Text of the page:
Translator: Sarah McNally
From Canada, Sarah has been in Japan for almost 5 years. If you are interested in a Japanese to English translation, please feel free to contact her at

Sarah. 来日五年目のカナダ人。日本の高校では英語の教師して教壇に立つ一 方、日本語検定一級の資格も活かし翻訳も行う。問い合わせは上記アドレスへ。

After Word: Day 3
Near Euston station, there's a store where one can eat famous pasties. A pasty is a kind of pie. Trying one, it tasted like a croquette wrapped in pie crust. In the past pasties were the food of commoners, and were made popular by French immigrants in Cornwall. Husbands going out to do hard labour, for example coal miners, were given pasties rather than onigiri (rice balls) by their wives for lunch.
Here you'll find some personal notes I took during my trip.
I didn't really write this to be read by others, but you can take a look if you like. This is about what happened in London during the week or so I was there.
*Diary written between September and October of 2000

    The Accident Site

    Time's been flying, and it's already the third day of my trip.
    Looking straight out the window of the room I'm staying in, I can see the British Museum. What a perfect location.
    From September 30th, I plan to go to Manchester for a one night stay. I'll spend time with a friend I met in Japan who is now living in England, and stay at her house (or rather room). For that reason I moved ahead the plans I had made in Japan to visit Marc's grave in London on his birthday, the 30th.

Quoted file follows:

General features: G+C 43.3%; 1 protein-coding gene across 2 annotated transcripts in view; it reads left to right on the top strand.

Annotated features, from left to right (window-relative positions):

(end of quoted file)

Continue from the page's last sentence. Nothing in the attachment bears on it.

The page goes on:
In the morning I decided to buy my ticket to Manchester, or actually to the stop before Manchester station, Stockport. If the train were to run properly, it would take about two and a half hours to get there. However, at least from a Japanese perspective, the English train system is quite hopeless, with a schedule that tends to get completely out of kilter pretty much daily. The station I went to in order to get my ticket was Euston station, which is a major Network Rail station that's also connected to the London Underground's Euston tube station.

    When I go to Manchester, I'll have to get on a train leaving from this station.

    In the old days in Japan, all trains to western Japan left from Tokyo station, and those to Tohoku left from Ueno station. In this way different stations tied different regions into the railway system (of course, even now some reflection of that structure remains). In England stations are still very much appointed this kind of distinct regional role.

    Buying my ticket was quite a bother. First of all, there are many different kinds of tickets. Even for just a single destination, we must choose the time, date, schedule, round trip or not, etc.

    I suppose if you were used to it, it wouldn't be such a big deal. Anyways, after having a bit of a staring match with the schedule I decided to go to the ticket window and get some advice.

    The fellow at the ticket window, rather neglectfully, simply told me to go to the future tickets window (the special ticket window for advance reservations), so I did as told and went there to get some advice.

    Well, I somehow managed to purchase the ticket I wanted, and finally made it back to the hotel. Back at my room I made preparations, and then went to Barnes. Barnes is the locality where Marc passed away in that fateful crash. It was a beautiful town with a very country air to it.